There has always been something sisterly about Tina Fey and Amy Poehler.
Underneath the two friends’ showbiz collaborations, which have hopped from an indelible partnership on Saturday Night Live to movies like Mean Girls and Baby Mama to hosting the Golden Globes, is an unshakable bond.
Perhaps it’s because few have walked in their shoes. “There’s been many times where I feel like Tina was the only other person I could talk to about being the star and producer and writer of your own television show on NBC,” says Poehler, who stars with Fey in the new R-rated comedy Sisters, in theaters Friday.
“With toddlers,” Fey, seated next to her, reminds.
“With two toddlers,” nods Poehler, 44. “It just felt like a meeting of two, a lot of the times. It’s really nice to have that. And there’s a lot of ‘Do you think … ?’ If you eavesdrop on our conversations, there’s really weird language because we’re often quickly gossiping because we haven’t seen each other in awhile.”
Sisters, based on SNL writer Paula Pell’s coming-of-age diaries, bills Fey as Kate, the hard-partying sometimes hairstylist to Poehler’s Maura, a buttoned-up nurse. Upon hearing the news that their parents are selling their childhood home, both go postal and vow to throw a last-gasp rager at their old address. (Cue fortysomething debauchery fueled by a delivery of obscenely named drugs from John Cena.)
Yes, Sisters has the valiant task of going up against Star Wars: The Force Awakens at the box office this weekend. Fey and Poehler have made a viral parody, The Farce Awakens, in answer to it (basically equating Star Wars hype with what they’ve accomplished with Sisters).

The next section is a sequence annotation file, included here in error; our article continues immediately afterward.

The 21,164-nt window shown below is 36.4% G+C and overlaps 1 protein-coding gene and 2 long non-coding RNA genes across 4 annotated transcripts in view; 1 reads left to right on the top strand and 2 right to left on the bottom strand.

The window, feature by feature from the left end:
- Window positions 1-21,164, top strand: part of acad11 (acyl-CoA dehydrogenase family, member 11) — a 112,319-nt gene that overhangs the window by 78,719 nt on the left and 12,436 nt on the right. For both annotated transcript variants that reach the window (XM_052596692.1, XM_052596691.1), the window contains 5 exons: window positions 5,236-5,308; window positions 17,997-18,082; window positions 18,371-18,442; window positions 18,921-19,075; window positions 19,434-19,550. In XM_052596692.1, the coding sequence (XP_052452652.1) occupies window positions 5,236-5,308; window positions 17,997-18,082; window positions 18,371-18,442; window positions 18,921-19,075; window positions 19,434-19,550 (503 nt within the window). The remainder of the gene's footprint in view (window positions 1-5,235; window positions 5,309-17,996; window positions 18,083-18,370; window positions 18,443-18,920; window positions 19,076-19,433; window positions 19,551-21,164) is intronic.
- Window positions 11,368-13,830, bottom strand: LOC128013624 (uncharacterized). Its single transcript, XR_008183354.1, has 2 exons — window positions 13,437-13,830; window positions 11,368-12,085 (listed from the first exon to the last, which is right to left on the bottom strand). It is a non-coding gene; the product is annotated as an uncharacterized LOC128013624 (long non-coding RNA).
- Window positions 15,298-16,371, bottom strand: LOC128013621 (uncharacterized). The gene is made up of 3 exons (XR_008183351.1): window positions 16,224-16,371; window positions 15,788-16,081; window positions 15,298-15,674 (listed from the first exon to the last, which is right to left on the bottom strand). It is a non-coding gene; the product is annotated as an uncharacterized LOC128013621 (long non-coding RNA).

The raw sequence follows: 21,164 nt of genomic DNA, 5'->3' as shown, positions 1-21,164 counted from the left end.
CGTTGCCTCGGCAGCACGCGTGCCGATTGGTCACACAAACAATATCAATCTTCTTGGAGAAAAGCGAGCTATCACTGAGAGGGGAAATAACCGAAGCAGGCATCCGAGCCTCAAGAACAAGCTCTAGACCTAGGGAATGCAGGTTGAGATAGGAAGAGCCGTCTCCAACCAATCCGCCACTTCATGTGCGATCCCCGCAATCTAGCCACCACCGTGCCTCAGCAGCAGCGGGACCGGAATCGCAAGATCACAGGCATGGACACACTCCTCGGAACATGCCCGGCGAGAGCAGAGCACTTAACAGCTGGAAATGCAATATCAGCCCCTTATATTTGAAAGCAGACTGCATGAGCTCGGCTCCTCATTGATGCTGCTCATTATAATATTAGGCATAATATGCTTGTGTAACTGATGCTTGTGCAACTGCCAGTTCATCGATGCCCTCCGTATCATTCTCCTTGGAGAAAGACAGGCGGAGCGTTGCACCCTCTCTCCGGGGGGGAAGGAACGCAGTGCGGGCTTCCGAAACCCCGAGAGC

So who were they in high school? Poehler reminds that she was third-runner-up for ‘Most Casual.’ “We felt like we were both Maura, pretty much,” Poehler says.
“Neither of us was living on the edge,” says Fey, 45.
Poehler recalls a precious few parties thrown at her childhood house in Burlington, Mass., where her parents still live. “I threw a couple of parties at my house. My parents found beers in our washing machine. Somebody ripped down a towel bar from my bathroom and threw a basketball at someone and they ducked and it put a dent in our cheap plywood basement doors. Those two things I remember just being like, ‘I’m done! I’m dead!’ “
But neither kept (or keep) the kind of tell-all journals regaled in Sisters.
“I don’t like journaling. Because I’m writing so often for a living, to do more writing would make me furious,” says Fey, who is knee-deep in Season 2 of Netflix’s The Unbreakable Kimmy Schmidt.
Poehler has kept a rigorous schedule after Parks and Recreation, producing shows such as Broad City and Difficult People. But headlining a show? “I miss everybody so much, but I do not miss the grind,” she says.
Ok, so how do two comic touchstones organize their memories: Scrapbooks? Shared iCloud albums?
“I do (stuff) like this,” Fey tips up her iPhone; on the back is a sweet shot of her daughters, Alice and Penelope.
“I did this thing for my son’s seventh birthday where I started making him a birthday book,” says Poehler, who is mom to sons Archie and Abel. “So I just basically very lazily printed out off of my iPhone 15 of my favorite pictures of us, and I glue-sticked them into a notebook and wrote things about him. He has it in his drawer.”
The two recently passed the Globes-hosting baton to Ricky Gervais. They don’t rule out a return one day, but “we’re happy,” Poehler says. “I’m bummed not to get to do it, because, it’s so fun but we don’t have to think of jokes over Christmas, that’s good.”
Even better: “We don’t have to watch our food intake over Christmas to fit dresses that were made before Christmas,” Fey says with a grin.